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ABSTRACT: Background. Cyclones have significantly affected populations in Southeast Asia, the Western Pacific, and the Americas over the past quarter of a century. Future vulnerability to cyclones will increase due to factors including population growth, urbanization, increasing coastal settlement, and global warming. The objectives of this review were to describe the impact of cyclones on human populations in terms of mortality, injury, and displacement and, to the extent possible, identify risk factors associated with these outcomes. This is one of five reviews on the human impact of natural disasters. Methods. Data on the impact of cyclones were compiled using two methods, a historical review from 1980 to 2009 of cyclone events from multiple databases and a systematic literature review of publications ending in October 2012. Analysis included descriptive statistics and bivariate tests for associations between cyclone characteristics and mortality using Stata 11.0. Findings. There were 412,644 deaths, 290,654 injured, and 466.1 million people affected by cyclones between 1980 and 2009, and the mortality and injury burden was concentrated in less developed nations of Southeast Asia and the Western Pacific. Inconsistent reporting suggests this is an underestimate, particularly in terms of the injured and affected populations. The primary cause of cyclone-related mortality is drowning; in developed countries male gender was associated with increased mortality risk, whereas females experienced higher mortality in less developed countries. Conclusions. Additional attention to preparedness and early warning, particularly in Asia, can lessen the impact of future cyclones.04/2013; 5. DOI:10.1371/currents.dis.2664354a5571512063ed29d25ffbce74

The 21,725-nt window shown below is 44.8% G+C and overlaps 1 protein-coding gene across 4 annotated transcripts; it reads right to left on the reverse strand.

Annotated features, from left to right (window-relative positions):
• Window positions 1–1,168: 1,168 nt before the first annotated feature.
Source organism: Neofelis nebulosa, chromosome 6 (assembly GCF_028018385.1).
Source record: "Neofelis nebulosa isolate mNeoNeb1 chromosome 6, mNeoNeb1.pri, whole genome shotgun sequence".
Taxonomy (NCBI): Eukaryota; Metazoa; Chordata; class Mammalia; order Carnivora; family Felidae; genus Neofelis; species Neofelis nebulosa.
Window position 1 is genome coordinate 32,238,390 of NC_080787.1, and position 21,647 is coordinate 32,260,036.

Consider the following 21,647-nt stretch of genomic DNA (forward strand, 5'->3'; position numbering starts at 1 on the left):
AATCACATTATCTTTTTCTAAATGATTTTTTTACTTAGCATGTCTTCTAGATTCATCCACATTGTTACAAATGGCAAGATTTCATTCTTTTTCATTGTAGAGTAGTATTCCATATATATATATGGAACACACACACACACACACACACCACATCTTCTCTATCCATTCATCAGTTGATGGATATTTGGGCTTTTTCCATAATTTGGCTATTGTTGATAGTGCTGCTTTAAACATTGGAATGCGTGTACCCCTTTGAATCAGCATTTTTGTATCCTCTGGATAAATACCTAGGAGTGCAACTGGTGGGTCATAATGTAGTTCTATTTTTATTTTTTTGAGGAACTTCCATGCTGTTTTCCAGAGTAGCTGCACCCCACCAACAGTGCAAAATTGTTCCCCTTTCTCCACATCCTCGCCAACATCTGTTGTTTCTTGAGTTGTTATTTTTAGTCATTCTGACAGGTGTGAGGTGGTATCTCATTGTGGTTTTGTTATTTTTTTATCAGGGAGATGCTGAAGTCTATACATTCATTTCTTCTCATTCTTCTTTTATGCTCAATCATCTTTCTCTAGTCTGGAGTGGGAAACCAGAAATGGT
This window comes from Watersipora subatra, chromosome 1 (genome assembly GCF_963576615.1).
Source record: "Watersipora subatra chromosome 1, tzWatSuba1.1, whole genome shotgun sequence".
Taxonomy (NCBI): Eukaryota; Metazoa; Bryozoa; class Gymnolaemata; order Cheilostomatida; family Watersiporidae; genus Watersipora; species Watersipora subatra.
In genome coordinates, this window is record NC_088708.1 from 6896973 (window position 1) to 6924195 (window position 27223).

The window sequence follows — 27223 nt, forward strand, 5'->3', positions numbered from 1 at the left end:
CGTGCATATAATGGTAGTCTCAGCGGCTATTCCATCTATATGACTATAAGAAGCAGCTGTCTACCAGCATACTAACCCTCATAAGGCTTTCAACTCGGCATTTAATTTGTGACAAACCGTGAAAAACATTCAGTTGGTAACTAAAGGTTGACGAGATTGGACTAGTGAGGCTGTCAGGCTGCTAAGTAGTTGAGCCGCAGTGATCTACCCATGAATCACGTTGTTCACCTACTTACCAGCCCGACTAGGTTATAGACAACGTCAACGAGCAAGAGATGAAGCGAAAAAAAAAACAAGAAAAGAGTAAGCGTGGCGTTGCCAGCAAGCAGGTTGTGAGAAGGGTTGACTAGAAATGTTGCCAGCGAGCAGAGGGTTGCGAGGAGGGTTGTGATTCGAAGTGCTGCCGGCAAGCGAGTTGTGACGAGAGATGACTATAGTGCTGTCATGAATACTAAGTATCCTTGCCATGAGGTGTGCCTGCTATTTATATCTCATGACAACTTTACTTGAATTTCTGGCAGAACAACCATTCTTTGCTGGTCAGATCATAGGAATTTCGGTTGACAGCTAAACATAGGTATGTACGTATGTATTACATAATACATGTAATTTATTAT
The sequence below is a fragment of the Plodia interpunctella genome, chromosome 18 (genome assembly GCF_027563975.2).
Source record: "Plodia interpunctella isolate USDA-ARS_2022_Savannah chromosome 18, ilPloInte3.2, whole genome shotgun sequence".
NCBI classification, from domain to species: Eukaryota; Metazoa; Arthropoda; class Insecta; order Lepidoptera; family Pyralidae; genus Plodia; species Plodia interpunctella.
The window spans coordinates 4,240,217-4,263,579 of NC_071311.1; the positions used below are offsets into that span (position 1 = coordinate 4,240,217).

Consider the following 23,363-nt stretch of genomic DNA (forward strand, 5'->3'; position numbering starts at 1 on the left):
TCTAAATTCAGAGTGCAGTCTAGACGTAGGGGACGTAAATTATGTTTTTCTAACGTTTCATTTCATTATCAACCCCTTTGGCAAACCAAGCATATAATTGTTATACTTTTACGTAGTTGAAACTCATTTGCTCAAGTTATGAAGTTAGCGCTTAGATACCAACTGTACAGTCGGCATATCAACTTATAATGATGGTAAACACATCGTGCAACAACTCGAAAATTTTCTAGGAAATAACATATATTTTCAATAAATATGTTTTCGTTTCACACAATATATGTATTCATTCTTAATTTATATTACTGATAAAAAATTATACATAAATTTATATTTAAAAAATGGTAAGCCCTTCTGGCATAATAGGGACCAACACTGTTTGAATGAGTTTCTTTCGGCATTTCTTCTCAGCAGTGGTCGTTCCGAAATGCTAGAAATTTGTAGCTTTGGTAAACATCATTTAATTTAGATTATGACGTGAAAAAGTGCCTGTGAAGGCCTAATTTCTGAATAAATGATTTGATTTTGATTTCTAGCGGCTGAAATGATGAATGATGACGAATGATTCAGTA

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ABSTRACT: With an increase in the number of severe weather events making nationwide headlines lately, including heat waves, tornados, and hurricanes, healthcare providers need to be more knowledgeable about emergency preparedness in their communities and be able to advise patients, particularly those who are bedridden and receiving home care, on resources to use in the event of prolonged power outages. In this article, the authors describe two cases in which patients developed progressive pressure sores because their usual level of care had been disrupted by a power outage following a severe storm. Because no power company can guarantee timely restoration of service after such an event, the authors present two available but relatively unknown options for families and caregivers requiring assistance in emergency medical situations. It seems that we are experiencing increasingly severe weather events every year, and this trend is projected to continue. 1 Subsequently, these events give rise to an increase in resulting medical problems, such as direct trauma, dehydration/malnutrition, and infections from exposure to the elements and less-than-ideal living conditions; however, serious medical complications can arise even from the loss of home electricity for prolonged periods of time. Such problems may include pulmonary complications from loss of oxygen and respiratory equipment, problems caused by an inability to refrigerate food and medications, and exposure to extreme environmental temperatures due to loss of heating or cooling. We describe two cases of an underreported complication arising from a prolonged power outage that occurred following a severe derecho (intense, widespread, and fast-moving windstorm). Both patients had late-stage dementia and were bedridden, and both developed complicated pressure sores after being without power for several days. After these case presentations, we share some of the lessons we learned from these experiences. We also describe two available programs for persons seeking assistance after such an event, both of which seem to be virtually unknown in the medical community. Finally, we provide a tip sheet that healthcare providers can share with community-dwelling older adults and their caregivers to alert them to these resources and help them prepare for disasters.Clinical Geriatrics 11/2013; 21(11).